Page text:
You cant 'get past square one on the faith definition' because you are the one fiddling with the semantics. The amusing thing is that I dont even think this is important - if you have faith (by my definition) thats an undefeatable position - but its also irrational and illogical. Frankly I dont give a damn, and if you 'rather not waste [your] time", then fine.

Lastly, I strongly suspect that you mentioned that it was a 12 week course in order to add some temporal quality to your 'evidence'. Compare the extreme case; what if you had said it was a 2 minute long course? You entirely miss my point that the length of your course doesnt matter - quality of evidence, as I said above in relation to your specious "faith in co-worker" example, is all that matters.

And above all, you still cant/wont bring any evidence to the table and have it crictically assessed. Which is what anyone on an endeavour to find out about how the universe works would do.

To cap this off. Atheists do not hold the burden of evidence; I make no claims and my default position is "I dont know whats going on - lets try and find out using as rigorous a method as we can that mitigates against emotion/bias/subjectivity as far as possible". Theists do hold the burden of evidence because they make the claim of existence of deity(ies). Throughout this thread this has been shown to be the case. So quit the amateur videos and general nonsense. It's cringeworthy.

Becuase next you'll be saying "Evolution is just a theory". rofl.

EtA

EtA:

Evolution is theory because all science is theory. But too many people think that being "just" a theory means assertions without evidence.

EtA-

The point is that if the universe is undesigned, just about the last thing I'd expect is that Ockham's Razor would be true or useful.

And I don't need to know the full facts about the universe to see this any more that I need the full facts of the universe to see any implication.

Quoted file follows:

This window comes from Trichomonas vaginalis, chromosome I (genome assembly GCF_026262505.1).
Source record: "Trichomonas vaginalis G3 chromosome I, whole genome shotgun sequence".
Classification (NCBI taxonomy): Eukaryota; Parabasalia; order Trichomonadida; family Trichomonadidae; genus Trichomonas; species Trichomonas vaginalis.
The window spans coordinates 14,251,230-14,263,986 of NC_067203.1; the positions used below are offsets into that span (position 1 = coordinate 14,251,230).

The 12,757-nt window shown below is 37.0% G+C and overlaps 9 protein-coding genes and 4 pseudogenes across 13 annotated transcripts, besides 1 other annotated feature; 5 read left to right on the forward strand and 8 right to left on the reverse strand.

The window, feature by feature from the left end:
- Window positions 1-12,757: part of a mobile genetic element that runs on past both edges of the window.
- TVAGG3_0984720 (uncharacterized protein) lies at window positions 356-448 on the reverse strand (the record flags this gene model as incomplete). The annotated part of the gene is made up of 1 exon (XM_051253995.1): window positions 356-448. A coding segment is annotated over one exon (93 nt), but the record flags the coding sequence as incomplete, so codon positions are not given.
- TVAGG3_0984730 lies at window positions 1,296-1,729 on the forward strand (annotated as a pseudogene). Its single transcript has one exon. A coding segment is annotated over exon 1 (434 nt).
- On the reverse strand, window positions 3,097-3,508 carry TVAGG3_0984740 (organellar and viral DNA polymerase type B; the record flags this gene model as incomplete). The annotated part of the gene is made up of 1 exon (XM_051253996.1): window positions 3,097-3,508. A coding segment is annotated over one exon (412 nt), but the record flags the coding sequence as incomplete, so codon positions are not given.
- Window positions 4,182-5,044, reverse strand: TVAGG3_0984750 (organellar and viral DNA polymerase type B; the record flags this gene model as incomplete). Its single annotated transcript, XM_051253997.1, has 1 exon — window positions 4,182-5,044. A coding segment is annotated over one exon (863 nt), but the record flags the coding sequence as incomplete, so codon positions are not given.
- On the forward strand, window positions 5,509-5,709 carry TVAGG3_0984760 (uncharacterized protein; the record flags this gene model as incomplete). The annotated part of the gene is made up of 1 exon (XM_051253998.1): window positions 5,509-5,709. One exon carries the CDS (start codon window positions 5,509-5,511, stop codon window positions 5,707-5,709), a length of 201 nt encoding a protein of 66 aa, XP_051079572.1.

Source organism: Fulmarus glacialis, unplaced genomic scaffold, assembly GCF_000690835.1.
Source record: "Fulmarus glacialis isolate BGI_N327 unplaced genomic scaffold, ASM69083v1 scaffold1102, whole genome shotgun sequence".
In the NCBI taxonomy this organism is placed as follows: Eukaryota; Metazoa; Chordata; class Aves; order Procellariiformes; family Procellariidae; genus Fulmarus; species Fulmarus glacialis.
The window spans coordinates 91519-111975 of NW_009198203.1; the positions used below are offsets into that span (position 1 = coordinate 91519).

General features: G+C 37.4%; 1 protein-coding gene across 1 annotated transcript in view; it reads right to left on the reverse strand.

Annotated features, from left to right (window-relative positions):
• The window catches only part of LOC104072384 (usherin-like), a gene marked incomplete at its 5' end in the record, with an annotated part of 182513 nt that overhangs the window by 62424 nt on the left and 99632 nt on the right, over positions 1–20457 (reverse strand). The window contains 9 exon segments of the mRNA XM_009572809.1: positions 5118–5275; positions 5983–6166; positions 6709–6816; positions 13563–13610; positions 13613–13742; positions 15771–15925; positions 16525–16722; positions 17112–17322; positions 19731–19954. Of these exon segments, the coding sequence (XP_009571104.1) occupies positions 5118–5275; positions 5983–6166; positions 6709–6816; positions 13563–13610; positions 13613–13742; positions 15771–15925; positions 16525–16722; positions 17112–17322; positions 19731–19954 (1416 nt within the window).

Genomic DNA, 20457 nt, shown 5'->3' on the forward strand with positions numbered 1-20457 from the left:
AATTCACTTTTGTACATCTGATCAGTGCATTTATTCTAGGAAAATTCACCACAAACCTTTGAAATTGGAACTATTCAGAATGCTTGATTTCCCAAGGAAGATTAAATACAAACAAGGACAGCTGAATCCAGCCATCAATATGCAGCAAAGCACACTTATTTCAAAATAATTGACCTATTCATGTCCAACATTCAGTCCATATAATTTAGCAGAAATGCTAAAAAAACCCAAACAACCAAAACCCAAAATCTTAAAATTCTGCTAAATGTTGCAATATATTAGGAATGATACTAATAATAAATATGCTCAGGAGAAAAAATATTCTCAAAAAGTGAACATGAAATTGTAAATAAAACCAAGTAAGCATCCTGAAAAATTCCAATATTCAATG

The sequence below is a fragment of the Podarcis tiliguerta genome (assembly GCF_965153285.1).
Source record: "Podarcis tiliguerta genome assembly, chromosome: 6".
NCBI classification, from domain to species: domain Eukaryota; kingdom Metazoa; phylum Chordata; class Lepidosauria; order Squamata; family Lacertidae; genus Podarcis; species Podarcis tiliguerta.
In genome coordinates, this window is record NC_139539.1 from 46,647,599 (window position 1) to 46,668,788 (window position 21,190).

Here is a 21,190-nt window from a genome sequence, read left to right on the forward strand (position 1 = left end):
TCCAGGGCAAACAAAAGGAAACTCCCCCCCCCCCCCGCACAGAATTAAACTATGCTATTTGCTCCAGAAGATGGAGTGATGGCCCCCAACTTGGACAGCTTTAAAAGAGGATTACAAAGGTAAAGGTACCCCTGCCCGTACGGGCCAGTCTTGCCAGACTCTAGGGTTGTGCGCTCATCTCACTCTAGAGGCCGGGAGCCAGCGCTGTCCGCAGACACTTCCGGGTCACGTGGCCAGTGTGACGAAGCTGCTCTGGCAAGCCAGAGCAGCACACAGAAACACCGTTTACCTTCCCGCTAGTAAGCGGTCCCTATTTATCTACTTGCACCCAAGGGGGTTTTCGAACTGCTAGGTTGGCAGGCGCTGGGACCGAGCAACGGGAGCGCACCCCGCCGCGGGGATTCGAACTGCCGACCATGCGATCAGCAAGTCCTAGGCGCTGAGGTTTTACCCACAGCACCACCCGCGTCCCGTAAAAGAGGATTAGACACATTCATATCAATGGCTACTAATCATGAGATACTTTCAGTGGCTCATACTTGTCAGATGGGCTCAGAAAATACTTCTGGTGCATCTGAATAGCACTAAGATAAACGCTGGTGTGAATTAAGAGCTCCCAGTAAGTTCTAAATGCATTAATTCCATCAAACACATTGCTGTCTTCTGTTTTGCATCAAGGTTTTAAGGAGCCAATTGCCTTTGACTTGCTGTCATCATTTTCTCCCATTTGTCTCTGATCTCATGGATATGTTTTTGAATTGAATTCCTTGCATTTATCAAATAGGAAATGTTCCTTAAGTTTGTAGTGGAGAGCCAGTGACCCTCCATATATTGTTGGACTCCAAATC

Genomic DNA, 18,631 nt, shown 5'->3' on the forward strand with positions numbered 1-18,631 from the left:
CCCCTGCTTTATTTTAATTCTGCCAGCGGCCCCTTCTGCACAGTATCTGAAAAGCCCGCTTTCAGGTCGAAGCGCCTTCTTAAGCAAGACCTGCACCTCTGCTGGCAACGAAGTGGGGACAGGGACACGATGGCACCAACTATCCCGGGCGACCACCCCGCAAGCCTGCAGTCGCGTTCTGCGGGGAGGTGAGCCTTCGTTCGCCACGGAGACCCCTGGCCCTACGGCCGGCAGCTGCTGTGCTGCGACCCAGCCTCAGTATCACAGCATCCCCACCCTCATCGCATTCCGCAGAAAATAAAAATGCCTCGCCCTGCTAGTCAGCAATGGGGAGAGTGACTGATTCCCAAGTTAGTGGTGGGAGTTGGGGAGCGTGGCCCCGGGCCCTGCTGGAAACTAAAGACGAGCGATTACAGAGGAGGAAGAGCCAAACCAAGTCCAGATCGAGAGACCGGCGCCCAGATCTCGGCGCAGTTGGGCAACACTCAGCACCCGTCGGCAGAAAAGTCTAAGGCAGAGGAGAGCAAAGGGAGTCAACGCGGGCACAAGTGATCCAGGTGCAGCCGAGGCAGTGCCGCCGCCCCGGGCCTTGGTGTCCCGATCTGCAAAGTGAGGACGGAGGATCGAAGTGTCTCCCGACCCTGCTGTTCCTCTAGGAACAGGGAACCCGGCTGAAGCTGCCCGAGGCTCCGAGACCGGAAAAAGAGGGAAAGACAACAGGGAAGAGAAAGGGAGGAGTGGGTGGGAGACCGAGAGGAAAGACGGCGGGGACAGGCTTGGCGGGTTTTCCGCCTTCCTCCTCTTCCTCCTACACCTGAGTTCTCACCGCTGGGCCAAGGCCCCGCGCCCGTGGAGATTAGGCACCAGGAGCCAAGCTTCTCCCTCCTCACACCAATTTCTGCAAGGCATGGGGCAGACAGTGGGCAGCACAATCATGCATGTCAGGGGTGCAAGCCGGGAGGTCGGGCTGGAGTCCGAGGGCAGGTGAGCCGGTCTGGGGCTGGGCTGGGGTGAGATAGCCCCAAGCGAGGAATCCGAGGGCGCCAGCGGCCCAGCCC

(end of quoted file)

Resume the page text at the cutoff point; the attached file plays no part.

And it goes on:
WL

"The point is that if the universe is undesigned, just about the last thing I'd expect is that Ockham's Razor would be true or useful."

In which undesigned universe did you test this hypothesis?

Surely your imposition of design is just Paley in disguise and begs the question - "who/what designed it". Its a pretty strong claim you make - "can only be explained by the fact that we live in a wisely-designed universe" - but its an unsupported assertion and I dont see where it gets you. Unless you are using it as evidence of a designer.

EtA

Hi Amy,
Why are rights real?
Ron

EtA,

>> "...Its not about presuppositions - its about understanding the English language. Which I do absolutely."

Absolutely? That's some claim.

Are we to use your previous vitriol and sarcasm as adequate evidence of your "absolute understanding" of the English language?

Sorry, we're going to require a bit more evidence. What you are proposing is that we trust that you have absolute understanding. I don't have that much faith.

Next thing you'll be telling us is that evolution is geniunely substantiated.

P.S. - ...rofl.

Ron, I could believe that we have rights because the Flying Spaghetti Monster told me so, and that wouldn’t make a bit of difference. The fact would remain that I’m in line with the basis of law for this country and in agreement with many atheists. Therefore, I’m not the radical one trying to impose new metaphysical views on this country. And my view is not confined to the religious, contrary to your claim.

Or are you saying that it’s okay for an atheist person to argue for human rights but not anyone else? Because honestly, that’s a little bizarre.

>>I don’t "classify them a religious view" either. (I couldn't think what you meant by that at first. Then I remembered about the idea that an FDE has human rights.) I'll strike 'embrace' and say that on some issues, I'd side with the rights promoter.

But I seriously am interested…does it really not bother you to say you don’t believe in human rights except when they suit you personally?